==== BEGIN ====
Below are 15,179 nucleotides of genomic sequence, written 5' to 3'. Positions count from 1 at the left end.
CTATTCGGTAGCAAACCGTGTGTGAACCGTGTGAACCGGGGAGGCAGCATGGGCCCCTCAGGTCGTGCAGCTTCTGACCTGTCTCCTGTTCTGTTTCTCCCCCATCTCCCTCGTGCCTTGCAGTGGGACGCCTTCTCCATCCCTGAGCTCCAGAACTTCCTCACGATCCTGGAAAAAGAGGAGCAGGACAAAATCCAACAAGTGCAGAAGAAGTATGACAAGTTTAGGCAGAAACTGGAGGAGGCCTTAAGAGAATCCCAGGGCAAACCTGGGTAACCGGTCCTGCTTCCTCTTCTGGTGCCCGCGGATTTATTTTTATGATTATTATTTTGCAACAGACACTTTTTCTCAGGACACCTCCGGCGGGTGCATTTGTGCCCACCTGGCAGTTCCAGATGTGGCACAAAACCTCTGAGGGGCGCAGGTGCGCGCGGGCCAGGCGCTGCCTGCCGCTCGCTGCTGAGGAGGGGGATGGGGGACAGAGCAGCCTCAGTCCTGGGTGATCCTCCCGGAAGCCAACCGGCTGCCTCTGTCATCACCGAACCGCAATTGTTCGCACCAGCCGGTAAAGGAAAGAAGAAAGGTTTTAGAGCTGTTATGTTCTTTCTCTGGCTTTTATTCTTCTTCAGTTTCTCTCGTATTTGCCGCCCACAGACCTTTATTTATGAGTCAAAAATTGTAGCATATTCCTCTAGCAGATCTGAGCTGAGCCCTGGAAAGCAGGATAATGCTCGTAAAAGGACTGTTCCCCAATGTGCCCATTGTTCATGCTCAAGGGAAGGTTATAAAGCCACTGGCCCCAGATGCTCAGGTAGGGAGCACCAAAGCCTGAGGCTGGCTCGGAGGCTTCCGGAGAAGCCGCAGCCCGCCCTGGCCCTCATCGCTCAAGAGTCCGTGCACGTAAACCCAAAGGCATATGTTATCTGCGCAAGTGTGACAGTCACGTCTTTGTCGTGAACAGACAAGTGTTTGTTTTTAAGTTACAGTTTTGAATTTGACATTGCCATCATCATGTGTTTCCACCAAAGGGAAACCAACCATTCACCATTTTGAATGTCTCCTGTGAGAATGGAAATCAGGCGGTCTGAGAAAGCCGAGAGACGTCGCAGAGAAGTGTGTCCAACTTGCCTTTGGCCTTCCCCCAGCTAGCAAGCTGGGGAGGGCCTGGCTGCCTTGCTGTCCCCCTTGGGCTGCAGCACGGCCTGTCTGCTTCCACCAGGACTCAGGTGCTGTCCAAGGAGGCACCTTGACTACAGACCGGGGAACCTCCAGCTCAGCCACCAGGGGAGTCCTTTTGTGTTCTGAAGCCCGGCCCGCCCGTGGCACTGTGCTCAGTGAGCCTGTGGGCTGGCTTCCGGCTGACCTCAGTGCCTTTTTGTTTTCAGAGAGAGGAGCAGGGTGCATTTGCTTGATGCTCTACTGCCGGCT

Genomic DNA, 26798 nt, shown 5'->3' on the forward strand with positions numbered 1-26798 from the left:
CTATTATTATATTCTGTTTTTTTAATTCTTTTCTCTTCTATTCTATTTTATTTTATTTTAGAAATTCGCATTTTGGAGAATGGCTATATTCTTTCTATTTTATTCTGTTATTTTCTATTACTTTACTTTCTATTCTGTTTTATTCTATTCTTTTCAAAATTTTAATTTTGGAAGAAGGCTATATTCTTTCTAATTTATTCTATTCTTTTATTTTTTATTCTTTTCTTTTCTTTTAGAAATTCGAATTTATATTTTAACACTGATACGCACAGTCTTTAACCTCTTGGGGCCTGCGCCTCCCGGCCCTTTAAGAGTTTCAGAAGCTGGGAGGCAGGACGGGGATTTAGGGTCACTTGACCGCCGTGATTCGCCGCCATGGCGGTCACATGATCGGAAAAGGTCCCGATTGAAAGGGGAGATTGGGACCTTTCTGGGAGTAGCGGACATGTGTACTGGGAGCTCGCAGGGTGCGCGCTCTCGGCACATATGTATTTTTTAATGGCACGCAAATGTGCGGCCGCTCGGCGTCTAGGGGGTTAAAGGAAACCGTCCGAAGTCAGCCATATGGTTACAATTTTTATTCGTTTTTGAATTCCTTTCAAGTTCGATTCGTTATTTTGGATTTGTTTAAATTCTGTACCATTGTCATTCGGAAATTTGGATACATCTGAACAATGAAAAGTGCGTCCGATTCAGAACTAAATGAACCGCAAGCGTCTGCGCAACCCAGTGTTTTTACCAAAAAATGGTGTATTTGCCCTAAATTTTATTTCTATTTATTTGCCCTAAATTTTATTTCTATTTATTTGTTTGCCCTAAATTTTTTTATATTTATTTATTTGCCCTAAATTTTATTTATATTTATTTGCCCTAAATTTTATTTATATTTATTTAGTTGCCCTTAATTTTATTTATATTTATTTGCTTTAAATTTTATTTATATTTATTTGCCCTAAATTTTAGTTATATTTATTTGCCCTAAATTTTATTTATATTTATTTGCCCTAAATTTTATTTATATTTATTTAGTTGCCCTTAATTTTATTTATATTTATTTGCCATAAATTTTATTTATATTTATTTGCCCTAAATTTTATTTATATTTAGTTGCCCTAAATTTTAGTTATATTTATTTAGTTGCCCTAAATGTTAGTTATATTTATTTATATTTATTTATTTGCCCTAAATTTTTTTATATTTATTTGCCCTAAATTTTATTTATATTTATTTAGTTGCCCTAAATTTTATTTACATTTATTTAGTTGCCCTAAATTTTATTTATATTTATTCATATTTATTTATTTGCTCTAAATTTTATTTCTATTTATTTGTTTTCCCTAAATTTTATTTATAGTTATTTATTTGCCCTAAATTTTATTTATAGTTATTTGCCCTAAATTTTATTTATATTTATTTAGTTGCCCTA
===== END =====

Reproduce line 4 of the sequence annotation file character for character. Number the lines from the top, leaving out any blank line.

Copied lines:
CTATTATTATATTCTGTTTTTTTAATTCTTTTCTCTTCTATTCTATTTTATTTTATTTTAGAAATTCGCATTTTGGAGAATGGCTATATTCTTTCTATTTTATTCTGTTATTTTCTATTACTTTACTTTCTATTCTGTTTTATTCTATTCTTTTCAAAATTTTAATTTTGGAAGAAGGCTATATTCTTTCTAATTTATTCTATTCTTTTATTTTTTATTCTTTTCTTTTCTTTTAGAAATTCGAATTTATATTTTAACACTGATACGCACAGTCTTTAACCTCTTGGGGCCTGCGCCTCCCGGCCCTTTAAGAGTTTCAGAAGCTGGGAGGCAGGACGGGGATTTAGGGTCACTTGACCGCCGTGATTCGCCGCCATGGCGGTCACATGATCGGAAAAGGTCCCGATTGAAAGGGGAGATTGGGACCTTTCTGGGAGTAGCGGACATGTGTACTGGGAGCTCGCAGGGTGCGCGCTCTCGGCACATATGTATTTTTTAATGGCACGCAAATGTGCGGCCGCTCGGCGTCTAGGGGGTTAAAGGAAACCGTCCGAAGTCAGCCATATGGTTACAATTTTTATTCGTTTTTGAATTCCTTTCAAGTTCGATTCGTTATTTTGGATTTGTTTAAATTCTGTACCATTGTCATTCGGAAATTTGGATACATCTGAACAATGAAAAGTGCGTCCGATTCAGAACTAAATGAACCGCAAGCGTCTGCGCAACCCAGTGTTTTTACCAAAAAATGGTGTATTTGCCCTAAATTTTATTTCTATTTATTTGCCCTAAATTTTATTTCTATTTATTTGTTTGCCCTAAATTTTTTTATATTTATTTATTTGCCCTAAATTTTATTTATATTTATTTGCCCTAAATTTTATTTATATTTATTTAGTTGCCCTTAATTTTATTTATATTTATTTGCTTTAAATTTTATTTATATTTATTTGCCCTAAATTTTAGTTATATTTATTTGCCCTAAATTTTATTTATATTTATTTGCCCTAAATTTTATTTATATTTATTTAGTTGCCCTTAATTTTATTTATATTTATTTGCCATAAATTTTATTTATATTTATTTGCCCTAAATTTTATTTATATTTAGTTGCCCTAAATTTTAGTTATATTTATTTAGTTGCCCTAAATGTTAGTTATATTTATTTATATTTATTTATTTGCCCTAAATTTTTTTATATTTATTTGCCCTAAATTTTATTTATATTTATTTAGTTGCCCTAAATTTTATTTACATTTATTTAGTTGCCCTAAATTTTATTTATATTTATTCATATTTATTTATTTGCTCTAAATTTTATTTCTATTTATTTGTTTTCCCTAAATTTTATTTATAGTTATTTATTTGCCCTAAATTTTATTTATAGTTATTTGCCCTAAATTTTATTTATATTTATTTAGTTGCCCTA